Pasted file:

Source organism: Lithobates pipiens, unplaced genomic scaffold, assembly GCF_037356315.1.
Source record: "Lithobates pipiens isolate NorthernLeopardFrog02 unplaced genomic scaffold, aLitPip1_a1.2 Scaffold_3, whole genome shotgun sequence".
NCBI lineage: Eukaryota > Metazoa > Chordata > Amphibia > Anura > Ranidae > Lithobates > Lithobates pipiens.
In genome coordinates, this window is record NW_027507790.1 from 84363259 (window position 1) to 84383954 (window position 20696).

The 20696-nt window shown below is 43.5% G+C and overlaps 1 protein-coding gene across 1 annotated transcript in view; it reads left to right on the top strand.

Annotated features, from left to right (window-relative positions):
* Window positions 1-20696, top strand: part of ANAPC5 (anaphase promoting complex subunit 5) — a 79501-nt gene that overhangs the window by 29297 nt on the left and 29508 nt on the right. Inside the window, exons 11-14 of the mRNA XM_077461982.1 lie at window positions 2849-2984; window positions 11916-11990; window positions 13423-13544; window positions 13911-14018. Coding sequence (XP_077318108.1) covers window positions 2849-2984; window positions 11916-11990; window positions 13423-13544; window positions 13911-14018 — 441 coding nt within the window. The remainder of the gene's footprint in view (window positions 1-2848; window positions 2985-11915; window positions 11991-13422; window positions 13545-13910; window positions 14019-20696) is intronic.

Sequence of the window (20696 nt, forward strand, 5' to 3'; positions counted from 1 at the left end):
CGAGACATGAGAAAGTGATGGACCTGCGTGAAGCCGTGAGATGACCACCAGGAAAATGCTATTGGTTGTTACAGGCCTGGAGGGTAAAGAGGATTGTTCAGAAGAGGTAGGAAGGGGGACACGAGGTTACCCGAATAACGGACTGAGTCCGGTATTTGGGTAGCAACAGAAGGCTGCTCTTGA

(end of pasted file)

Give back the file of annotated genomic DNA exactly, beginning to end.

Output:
Source organism: Lithobates pipiens, unplaced genomic scaffold, assembly GCF_037356315.1.
Source record: "Lithobates pipiens isolate NorthernLeopardFrog02 unplaced genomic scaffold, aLitPip1_a1.2 Scaffold_3, whole genome shotgun sequence".
NCBI lineage: Eukaryota > Metazoa > Chordata > Amphibia > Anura > Ranidae > Lithobates > Lithobates pipiens.
In genome coordinates, this window is record NW_027507790.1 from 84363259 (window position 1) to 84383954 (window position 20696).

The 20696-nt window shown below is 43.5% G+C and overlaps 1 protein-coding gene across 1 annotated transcript in view; it reads left to right on the top strand.

Annotated features, from left to right (window-relative positions):
* Window positions 1-20696, top strand: part of ANAPC5 (anaphase promoting complex subunit 5) — a 79501-nt gene that overhangs the window by 29297 nt on the left and 29508 nt on the right. Inside the window, exons 11-14 of the mRNA XM_077461982.1 lie at window positions 2849-2984; window positions 11916-11990; window positions 13423-13544; window positions 13911-14018. Coding sequence (XP_077318108.1) covers window positions 2849-2984; window positions 11916-11990; window positions 13423-13544; window positions 13911-14018 — 441 coding nt within the window. The remainder of the gene's footprint in view (window positions 1-2848; window positions 2985-11915; window positions 11991-13422; window positions 13545-13910; window positions 14019-20696) is intronic.

Sequence of the window (20696 nt, forward strand, 5' to 3'; positions counted from 1 at the left end):
CGAGACATGAGAAAGTGATGGACCTGCGTGAAGCCGTGAGATGACCACCAGGAAAATGCTATTGGTTGTTACAGGCCTGGAGGGTAAAGAGGATTGTTCAGAAGAGGTAGGAAGGGGGACACGAGGTTACCCGAATAACGGACTGAGTCCGGTATTTGGGTAGCAACAGAAGGCTGCTCTTGA